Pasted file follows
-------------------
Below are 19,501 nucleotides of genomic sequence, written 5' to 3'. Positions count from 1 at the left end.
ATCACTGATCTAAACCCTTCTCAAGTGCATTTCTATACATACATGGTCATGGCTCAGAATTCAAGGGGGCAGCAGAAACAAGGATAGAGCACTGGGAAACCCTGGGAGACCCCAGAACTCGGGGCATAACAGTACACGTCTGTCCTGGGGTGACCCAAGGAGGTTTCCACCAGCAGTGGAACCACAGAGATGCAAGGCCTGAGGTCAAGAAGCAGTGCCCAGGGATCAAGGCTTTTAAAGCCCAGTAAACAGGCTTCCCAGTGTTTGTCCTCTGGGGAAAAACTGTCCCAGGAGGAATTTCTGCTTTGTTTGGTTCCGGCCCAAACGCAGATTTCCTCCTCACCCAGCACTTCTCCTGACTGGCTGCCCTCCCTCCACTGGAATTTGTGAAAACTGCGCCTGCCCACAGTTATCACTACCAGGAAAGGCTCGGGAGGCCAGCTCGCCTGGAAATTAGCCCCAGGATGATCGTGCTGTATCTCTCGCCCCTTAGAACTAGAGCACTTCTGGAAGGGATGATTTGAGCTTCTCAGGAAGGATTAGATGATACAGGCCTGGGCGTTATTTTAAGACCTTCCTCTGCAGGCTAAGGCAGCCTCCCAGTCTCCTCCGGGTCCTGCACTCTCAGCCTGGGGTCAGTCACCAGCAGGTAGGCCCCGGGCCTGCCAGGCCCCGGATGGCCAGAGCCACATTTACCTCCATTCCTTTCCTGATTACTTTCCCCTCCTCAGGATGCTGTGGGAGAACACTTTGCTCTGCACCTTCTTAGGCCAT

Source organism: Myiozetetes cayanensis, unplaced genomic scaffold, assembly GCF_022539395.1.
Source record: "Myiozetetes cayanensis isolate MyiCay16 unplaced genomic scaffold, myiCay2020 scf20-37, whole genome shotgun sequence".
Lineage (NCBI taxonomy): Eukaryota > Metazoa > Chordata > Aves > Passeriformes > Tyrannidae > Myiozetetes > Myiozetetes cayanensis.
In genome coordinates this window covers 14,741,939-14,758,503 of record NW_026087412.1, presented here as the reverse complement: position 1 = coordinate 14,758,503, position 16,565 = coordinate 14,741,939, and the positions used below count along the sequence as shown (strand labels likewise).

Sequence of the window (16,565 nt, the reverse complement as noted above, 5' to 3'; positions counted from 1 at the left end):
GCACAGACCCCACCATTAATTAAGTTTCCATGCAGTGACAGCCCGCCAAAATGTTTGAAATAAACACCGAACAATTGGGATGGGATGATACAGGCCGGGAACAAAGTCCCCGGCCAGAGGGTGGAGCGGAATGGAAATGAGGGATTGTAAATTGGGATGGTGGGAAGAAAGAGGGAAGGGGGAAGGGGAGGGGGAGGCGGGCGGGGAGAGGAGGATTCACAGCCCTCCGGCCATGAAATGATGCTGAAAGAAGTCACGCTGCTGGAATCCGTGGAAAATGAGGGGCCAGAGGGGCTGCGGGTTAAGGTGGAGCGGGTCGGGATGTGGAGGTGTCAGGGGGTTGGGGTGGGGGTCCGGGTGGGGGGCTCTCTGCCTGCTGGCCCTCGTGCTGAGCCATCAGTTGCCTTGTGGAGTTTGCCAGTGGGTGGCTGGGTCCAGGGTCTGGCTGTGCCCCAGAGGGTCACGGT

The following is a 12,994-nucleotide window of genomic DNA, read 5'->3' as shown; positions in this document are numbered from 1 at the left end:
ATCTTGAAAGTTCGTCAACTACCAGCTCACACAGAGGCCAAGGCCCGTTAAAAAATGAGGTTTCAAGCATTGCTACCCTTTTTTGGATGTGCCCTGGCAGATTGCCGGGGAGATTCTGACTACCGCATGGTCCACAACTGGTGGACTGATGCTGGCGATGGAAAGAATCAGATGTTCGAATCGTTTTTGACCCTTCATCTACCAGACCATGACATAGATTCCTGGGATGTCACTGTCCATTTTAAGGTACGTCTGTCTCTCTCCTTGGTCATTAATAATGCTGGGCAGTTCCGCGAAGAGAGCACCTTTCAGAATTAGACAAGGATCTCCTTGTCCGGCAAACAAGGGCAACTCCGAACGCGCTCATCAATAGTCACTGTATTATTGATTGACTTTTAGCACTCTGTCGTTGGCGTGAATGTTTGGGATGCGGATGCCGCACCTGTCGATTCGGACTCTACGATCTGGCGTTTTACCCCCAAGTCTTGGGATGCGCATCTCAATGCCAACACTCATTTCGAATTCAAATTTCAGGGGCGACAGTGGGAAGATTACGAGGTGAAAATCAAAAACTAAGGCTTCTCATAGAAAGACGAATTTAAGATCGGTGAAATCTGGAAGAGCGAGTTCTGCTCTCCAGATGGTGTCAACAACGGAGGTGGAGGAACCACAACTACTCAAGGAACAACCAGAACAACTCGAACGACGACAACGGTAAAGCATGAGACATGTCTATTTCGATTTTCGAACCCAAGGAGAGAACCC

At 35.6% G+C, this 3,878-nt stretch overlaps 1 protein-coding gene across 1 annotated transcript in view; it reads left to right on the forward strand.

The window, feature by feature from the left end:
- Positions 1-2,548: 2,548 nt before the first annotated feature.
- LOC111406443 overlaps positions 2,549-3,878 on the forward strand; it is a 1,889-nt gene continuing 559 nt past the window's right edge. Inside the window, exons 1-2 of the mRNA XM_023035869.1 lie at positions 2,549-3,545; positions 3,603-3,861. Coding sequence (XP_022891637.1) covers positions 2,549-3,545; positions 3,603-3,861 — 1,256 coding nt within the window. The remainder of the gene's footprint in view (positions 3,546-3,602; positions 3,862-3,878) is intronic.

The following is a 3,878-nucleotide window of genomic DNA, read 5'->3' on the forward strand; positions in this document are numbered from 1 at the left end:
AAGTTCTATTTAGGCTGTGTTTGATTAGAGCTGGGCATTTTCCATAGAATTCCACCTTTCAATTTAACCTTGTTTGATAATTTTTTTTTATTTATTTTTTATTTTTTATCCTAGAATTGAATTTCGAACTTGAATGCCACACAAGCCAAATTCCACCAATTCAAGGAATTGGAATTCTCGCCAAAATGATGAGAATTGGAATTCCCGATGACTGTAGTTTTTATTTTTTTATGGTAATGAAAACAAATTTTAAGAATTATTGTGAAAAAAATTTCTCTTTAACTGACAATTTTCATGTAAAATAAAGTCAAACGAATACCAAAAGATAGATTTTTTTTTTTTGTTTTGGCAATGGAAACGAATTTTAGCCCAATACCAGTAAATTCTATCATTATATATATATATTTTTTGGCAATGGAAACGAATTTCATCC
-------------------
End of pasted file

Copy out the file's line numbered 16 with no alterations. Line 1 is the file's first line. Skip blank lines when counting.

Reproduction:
AAGTTCTATTTAGGCTGTGTTTGATTAGAGCTGGGCATTTTCCATAGAATTCCACCTTTCAATTTAACCTTGTTTGATAATTTTTTTTTATTTATTTTTTATTTTTTATCCTAGAATTGAATTTCGAACTTGAATGCCACACAAGCCAAATTCCACCAATTCAAGGAATTGGAATTCTCGCCAAAATGATGAGAATTGGAATTCCCGATGACTGTAGTTTTTATTTTTTTATGGTAATGAAAACAAATTTTAAGAATTATTGTGAAAAAAATTTCTCTTTAACTGACAATTTTCATGTAAAATAAAGTCAAACGAATACCAAAAGATAGATTTTTTTTTTTTGTTTTGGCAATGGAAACGAATTTTAGCCCAATACCAGTAAATTCTATCATTATATATATATATTTTTTGGCAATGGAAACGAATTTCATCC